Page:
Charlton boss Bowyer takes a Leed from finest team he ever played in
Lee Bowyer leads Charlton into Sunday’s Sky Bet League One play-off final against Sunderland having built them in the image of the finest side he ever played in.
The now 42-year-old produced the finest football of his career in a talented Leeds team which featured Rio Ferdinand, Harry Kewell and others, and which excelled under David O’Leary in reaching the semi-finals of the 2001 Champions League.
In difficult circumstances Bowyer has inspired a similar sense of togetherness and confidence to take the Addicks to the verge of a promotion the club unquestionably need to achieve.
The manager and multiple members of his squad are out of contract this summer because of the uncertainty forced on them by unpopular owner Roland Duchatelet.
His team are therefore at risk of being broken up in a similar way as he later experienced at Leeds, who began to struggle financially, but Bowyer regardless hopes to improve on a period in his club career that he still believes should have brought even greater success.
“That’s what I’ve tried to build,” he said. “I’ve played in a similar side to that at Leeds; we did well because we were a team.
“I’ve let the lads know from day one that we won’t carry anyone who will play for themselves as an individual.
“The group we’ve put together is an exceptional and unique group, and I’ve said that for a long time now.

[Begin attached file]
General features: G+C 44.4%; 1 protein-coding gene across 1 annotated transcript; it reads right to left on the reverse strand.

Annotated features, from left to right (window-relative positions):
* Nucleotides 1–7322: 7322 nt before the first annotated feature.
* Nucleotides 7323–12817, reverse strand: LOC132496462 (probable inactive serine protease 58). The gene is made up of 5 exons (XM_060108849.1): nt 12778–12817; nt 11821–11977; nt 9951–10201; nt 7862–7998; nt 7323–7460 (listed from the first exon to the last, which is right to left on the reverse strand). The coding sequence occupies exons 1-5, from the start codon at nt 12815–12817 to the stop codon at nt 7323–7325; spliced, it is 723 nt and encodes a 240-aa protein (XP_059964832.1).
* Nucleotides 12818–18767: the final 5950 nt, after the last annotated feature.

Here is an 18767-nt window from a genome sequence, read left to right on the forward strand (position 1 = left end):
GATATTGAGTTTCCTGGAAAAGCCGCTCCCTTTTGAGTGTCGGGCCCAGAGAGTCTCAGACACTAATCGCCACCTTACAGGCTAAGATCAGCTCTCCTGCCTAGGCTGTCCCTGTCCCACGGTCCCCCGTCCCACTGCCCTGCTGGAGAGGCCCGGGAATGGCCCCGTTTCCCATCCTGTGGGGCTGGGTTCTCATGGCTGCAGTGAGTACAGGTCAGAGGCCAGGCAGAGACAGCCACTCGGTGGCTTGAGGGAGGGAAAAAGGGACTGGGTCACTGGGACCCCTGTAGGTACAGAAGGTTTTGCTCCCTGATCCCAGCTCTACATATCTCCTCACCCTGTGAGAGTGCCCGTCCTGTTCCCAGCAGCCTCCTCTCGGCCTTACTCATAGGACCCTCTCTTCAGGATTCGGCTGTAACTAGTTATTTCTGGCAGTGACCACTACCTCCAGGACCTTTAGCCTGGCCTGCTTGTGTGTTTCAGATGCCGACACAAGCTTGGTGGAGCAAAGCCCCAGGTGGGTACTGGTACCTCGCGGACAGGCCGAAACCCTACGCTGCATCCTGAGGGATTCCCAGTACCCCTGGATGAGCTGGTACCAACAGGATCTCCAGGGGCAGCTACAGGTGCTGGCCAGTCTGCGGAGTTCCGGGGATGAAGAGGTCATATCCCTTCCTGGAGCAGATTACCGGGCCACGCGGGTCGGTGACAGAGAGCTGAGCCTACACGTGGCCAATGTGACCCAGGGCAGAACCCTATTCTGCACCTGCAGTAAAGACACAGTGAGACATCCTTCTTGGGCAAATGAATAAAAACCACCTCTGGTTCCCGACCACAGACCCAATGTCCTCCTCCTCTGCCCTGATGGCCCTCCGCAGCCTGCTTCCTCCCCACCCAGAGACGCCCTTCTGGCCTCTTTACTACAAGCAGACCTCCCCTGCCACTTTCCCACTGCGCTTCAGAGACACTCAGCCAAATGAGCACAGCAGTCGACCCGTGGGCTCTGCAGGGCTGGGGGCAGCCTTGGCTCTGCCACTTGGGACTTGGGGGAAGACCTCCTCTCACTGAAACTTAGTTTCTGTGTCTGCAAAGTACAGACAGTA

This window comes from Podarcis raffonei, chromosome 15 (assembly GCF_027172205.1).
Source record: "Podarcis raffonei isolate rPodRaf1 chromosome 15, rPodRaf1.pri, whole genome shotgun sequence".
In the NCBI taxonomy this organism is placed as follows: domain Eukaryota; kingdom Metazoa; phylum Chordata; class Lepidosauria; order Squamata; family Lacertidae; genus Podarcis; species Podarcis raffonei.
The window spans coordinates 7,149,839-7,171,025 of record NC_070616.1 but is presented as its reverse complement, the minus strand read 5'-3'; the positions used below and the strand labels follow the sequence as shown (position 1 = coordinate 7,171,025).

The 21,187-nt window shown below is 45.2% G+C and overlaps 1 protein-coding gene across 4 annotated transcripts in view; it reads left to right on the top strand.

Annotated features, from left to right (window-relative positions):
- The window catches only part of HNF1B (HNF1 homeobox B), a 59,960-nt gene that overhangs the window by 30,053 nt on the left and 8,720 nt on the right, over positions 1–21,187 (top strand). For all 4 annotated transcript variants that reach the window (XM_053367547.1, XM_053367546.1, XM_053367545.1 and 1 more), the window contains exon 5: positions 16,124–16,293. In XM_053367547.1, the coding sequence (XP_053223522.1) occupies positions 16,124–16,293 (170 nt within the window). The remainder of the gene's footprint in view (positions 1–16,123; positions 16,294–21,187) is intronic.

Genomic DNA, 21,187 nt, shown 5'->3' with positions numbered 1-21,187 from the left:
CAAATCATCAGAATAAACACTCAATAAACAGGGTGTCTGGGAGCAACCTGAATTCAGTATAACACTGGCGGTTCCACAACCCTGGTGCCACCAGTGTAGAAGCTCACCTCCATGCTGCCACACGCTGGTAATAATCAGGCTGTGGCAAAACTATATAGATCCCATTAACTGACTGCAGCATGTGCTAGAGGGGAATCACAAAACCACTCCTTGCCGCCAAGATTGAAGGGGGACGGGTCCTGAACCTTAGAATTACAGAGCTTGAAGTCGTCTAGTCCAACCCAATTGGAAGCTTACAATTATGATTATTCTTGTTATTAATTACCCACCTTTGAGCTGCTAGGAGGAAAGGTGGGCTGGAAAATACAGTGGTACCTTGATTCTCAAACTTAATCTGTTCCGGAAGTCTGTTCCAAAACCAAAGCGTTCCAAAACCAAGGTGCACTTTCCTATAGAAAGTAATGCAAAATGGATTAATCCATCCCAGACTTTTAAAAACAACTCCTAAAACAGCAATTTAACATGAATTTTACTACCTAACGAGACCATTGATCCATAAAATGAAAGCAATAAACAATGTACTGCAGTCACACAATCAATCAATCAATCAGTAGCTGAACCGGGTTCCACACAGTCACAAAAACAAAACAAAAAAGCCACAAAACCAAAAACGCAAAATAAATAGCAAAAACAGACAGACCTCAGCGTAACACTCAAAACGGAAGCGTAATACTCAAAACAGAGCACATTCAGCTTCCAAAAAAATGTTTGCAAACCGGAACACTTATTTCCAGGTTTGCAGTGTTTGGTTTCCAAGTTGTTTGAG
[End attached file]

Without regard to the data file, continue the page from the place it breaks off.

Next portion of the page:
“Form is good because it puts you into a good place; our players and the football club as a whole is in a good place.
“That wasn’t the case when I first took over, but now all of a sudden everyone is happy and smiling. That’s from hard work.
“You must know that your friend you’re playing alongside is going to help you if you’re having a bad time, or if you’re caught out of position.”
Igor Vetokele remains a fitness doubt, owing to a thigh injury, but a wider concern for Bowyer is that Charlton handle the occasion of Sunday’s visit to Wembley, their first for 21 years since they also defeated Sunderland in a memorable play-off final, after the emotion of a semi-final against Doncaster.
“It’s still a game of football between two teams, nothing changes there,” he said. “It’s looking at their strengths and weaknesses, making sure we put the right side out, and that everyone is ready physically and mentally.
“Whoever is chosen on Sunday, I know they won’t let me down.”